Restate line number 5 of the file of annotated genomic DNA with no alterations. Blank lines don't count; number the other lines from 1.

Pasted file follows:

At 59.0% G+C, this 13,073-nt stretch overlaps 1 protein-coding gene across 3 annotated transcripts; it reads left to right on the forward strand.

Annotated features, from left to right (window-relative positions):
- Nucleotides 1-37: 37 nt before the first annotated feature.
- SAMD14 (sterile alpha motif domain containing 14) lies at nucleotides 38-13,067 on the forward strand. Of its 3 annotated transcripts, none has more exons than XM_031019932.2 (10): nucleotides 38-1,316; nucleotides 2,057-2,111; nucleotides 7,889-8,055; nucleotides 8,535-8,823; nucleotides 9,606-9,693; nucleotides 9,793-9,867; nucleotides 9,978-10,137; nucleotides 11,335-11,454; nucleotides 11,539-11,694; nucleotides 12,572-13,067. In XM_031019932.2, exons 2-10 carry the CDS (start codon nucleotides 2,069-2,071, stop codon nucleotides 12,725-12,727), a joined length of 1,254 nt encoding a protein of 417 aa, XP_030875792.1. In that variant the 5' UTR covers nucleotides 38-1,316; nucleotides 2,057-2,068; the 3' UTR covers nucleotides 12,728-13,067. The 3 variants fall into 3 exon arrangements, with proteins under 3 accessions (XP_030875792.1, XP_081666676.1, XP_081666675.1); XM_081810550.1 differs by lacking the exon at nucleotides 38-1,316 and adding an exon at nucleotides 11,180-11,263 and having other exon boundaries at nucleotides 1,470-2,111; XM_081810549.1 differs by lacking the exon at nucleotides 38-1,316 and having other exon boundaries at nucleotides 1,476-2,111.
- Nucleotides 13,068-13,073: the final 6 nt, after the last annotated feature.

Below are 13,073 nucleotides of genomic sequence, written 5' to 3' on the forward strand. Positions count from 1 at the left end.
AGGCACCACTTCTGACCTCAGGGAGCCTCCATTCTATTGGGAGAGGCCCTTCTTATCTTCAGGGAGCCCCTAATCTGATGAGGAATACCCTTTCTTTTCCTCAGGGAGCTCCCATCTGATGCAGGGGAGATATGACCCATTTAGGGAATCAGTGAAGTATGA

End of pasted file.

- Nucleotides 13,068-13,073: the final 6 nt, after the last annotated feature.